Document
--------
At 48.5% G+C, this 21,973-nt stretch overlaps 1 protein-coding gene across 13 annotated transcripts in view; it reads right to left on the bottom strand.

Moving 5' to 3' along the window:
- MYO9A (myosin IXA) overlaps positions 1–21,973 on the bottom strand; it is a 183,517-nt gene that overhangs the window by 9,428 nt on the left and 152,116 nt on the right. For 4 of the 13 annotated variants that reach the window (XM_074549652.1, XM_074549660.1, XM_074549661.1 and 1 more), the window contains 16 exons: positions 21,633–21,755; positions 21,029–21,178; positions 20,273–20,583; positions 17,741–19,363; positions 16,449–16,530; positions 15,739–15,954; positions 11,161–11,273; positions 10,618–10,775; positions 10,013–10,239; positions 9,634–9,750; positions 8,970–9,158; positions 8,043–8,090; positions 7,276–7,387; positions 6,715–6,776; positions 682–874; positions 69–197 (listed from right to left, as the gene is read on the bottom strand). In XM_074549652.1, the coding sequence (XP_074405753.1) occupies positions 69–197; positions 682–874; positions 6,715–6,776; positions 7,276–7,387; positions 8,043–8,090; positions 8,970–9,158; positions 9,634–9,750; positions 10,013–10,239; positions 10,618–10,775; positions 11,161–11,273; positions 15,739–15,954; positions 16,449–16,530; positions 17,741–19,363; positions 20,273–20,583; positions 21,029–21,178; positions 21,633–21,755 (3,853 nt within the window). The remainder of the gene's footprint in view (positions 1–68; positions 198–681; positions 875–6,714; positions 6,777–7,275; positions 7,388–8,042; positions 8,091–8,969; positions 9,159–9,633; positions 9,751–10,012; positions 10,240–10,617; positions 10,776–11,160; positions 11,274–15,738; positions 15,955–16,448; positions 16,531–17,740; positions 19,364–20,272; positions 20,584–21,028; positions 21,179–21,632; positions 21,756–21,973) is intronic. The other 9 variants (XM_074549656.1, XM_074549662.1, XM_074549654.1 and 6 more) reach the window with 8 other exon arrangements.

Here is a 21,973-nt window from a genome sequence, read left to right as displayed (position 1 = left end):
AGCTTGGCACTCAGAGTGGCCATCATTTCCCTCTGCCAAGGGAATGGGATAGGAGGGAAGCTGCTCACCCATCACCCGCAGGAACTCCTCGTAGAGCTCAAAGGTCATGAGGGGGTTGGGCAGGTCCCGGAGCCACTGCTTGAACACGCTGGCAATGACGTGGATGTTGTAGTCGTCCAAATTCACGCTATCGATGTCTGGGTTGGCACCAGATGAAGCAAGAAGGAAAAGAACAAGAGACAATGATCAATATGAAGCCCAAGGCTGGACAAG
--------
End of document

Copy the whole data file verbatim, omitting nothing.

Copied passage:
At 48.5% G+C, this 21,973-nt stretch overlaps 1 protein-coding gene across 13 annotated transcripts in view; it reads right to left on the bottom strand.

Moving 5' to 3' along the window:
- MYO9A (myosin IXA) overlaps positions 1–21,973 on the bottom strand; it is a 183,517-nt gene that overhangs the window by 9,428 nt on the left and 152,116 nt on the right. For 4 of the 13 annotated variants that reach the window (XM_074549652.1, XM_074549660.1, XM_074549661.1 and 1 more), the window contains 16 exons: positions 21,633–21,755; positions 21,029–21,178; positions 20,273–20,583; positions 17,741–19,363; positions 16,449–16,530; positions 15,739–15,954; positions 11,161–11,273; positions 10,618–10,775; positions 10,013–10,239; positions 9,634–9,750; positions 8,970–9,158; positions 8,043–8,090; positions 7,276–7,387; positions 6,715–6,776; positions 682–874; positions 69–197 (listed from right to left, as the gene is read on the bottom strand). In XM_074549652.1, the coding sequence (XP_074405753.1) occupies positions 69–197; positions 682–874; positions 6,715–6,776; positions 7,276–7,387; positions 8,043–8,090; positions 8,970–9,158; positions 9,634–9,750; positions 10,013–10,239; positions 10,618–10,775; positions 11,161–11,273; positions 15,739–15,954; positions 16,449–16,530; positions 17,741–19,363; positions 20,273–20,583; positions 21,029–21,178; positions 21,633–21,755 (3,853 nt within the window). The remainder of the gene's footprint in view (positions 1–68; positions 198–681; positions 875–6,714; positions 6,777–7,275; positions 7,388–8,042; positions 8,091–8,969; positions 9,159–9,633; positions 9,751–10,012; positions 10,240–10,617; positions 10,776–11,160; positions 11,274–15,738; positions 15,955–16,448; positions 16,531–17,740; positions 19,364–20,272; positions 20,584–21,028; positions 21,179–21,632; positions 21,756–21,973) is intronic. The other 9 variants (XM_074549656.1, XM_074549662.1, XM_074549654.1 and 6 more) reach the window with 8 other exon arrangements.

Here is a 21,973-nt window from a genome sequence, read left to right as displayed (position 1 = left end):
AGCTTGGCACTCAGAGTGGCCATCATTTCCCTCTGCCAAGGGAATGGGATAGGAGGGAAGCTGCTCACCCATCACCCGCAGGAACTCCTCGTAGAGCTCAAAGGTCATGAGGGGGTTGGGCAGGTCCCGGAGCCACTGCTTGAACACGCTGGCAATGACGTGGATGTTGTAGTCGTCCAAATTCACGCTATCGATGTCTGGGTTGGCACCAGATGAAGCAAGAAGGAAAAGAACAAGAGACAATGATCAATATGAAGCCCAAGGCTGGACAAG